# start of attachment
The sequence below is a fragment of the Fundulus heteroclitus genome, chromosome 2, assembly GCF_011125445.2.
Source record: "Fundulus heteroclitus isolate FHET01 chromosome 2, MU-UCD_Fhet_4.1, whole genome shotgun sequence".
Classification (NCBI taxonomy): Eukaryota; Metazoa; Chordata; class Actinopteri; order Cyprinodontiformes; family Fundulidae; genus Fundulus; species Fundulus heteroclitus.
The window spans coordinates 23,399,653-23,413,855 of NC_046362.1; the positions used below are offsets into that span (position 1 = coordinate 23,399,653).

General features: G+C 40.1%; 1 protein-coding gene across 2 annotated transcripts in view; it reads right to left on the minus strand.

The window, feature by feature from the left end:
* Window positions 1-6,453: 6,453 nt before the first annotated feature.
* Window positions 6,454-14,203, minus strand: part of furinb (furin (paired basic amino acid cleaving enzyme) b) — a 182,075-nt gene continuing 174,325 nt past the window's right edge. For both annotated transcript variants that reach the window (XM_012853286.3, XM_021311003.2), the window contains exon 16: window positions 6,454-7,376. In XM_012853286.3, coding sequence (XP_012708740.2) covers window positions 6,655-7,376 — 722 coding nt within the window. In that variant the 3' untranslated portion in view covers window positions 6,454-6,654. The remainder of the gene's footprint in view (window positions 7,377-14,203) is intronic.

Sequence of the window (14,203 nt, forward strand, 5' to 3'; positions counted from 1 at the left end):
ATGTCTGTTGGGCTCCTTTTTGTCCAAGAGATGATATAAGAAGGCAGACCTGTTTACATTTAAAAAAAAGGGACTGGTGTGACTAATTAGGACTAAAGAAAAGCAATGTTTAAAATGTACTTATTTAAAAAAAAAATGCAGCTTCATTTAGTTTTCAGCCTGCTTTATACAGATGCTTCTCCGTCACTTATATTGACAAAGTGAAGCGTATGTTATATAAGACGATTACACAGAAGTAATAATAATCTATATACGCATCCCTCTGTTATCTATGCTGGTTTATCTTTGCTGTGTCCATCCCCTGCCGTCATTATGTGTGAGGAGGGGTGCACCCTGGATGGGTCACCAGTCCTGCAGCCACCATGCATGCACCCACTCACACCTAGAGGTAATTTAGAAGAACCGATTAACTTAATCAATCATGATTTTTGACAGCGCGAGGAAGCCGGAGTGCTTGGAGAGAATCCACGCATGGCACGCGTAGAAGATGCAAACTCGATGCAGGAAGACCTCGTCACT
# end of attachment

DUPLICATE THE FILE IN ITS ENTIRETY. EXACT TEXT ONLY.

The sequence below is a fragment of the Fundulus heteroclitus genome, chromosome 2, assembly GCF_011125445.2.
Source record: "Fundulus heteroclitus isolate FHET01 chromosome 2, MU-UCD_Fhet_4.1, whole genome shotgun sequence".
Classification (NCBI taxonomy): Eukaryota; Metazoa; Chordata; class Actinopteri; order Cyprinodontiformes; family Fundulidae; genus Fundulus; species Fundulus heteroclitus.
The window spans coordinates 23,399,653-23,413,855 of NC_046362.1; the positions used below are offsets into that span (position 1 = coordinate 23,399,653).

General features: G+C 40.1%; 1 protein-coding gene across 2 annotated transcripts in view; it reads right to left on the minus strand.

The window, feature by feature from the left end:
* Window positions 1-6,453: 6,453 nt before the first annotated feature.
* Window positions 6,454-14,203, minus strand: part of furinb (furin (paired basic amino acid cleaving enzyme) b) — a 182,075-nt gene continuing 174,325 nt past the window's right edge. For both annotated transcript variants that reach the window (XM_012853286.3, XM_021311003.2), the window contains exon 16: window positions 6,454-7,376. In XM_012853286.3, coding sequence (XP_012708740.2) covers window positions 6,655-7,376 — 722 coding nt within the window. In that variant the 3' untranslated portion in view covers window positions 6,454-6,654. The remainder of the gene's footprint in view (window positions 7,377-14,203) is intronic.

Sequence of the window (14,203 nt, forward strand, 5' to 3'; positions counted from 1 at the left end):
ATGTCTGTTGGGCTCCTTTTTGTCCAAGAGATGATATAAGAAGGCAGACCTGTTTACATTTAAAAAAAAGGGACTGGTGTGACTAATTAGGACTAAAGAAAAGCAATGTTTAAAATGTACTTATTTAAAAAAAAAATGCAGCTTCATTTAGTTTTCAGCCTGCTTTATACAGATGCTTCTCCGTCACTTATATTGACAAAGTGAAGCGTATGTTATATAAGACGATTACACAGAAGTAATAATAATCTATATACGCATCCCTCTGTTATCTATGCTGGTTTATCTTTGCTGTGTCCATCCCCTGCCGTCATTATGTGTGAGGAGGGGTGCACCCTGGATGGGTCACCAGTCCTGCAGCCACCATGCATGCACCCACTCACACCTAGAGGTAATTTAGAAGAACCGATTAACTTAATCAATCATGATTTTTGACAGCGCGAGGAAGCCGGAGTGCTTGGAGAGAATCCACGCATGGCACGCGTAGAAGATGCAAACTCGATGCAGGAAGACCTCGTCACT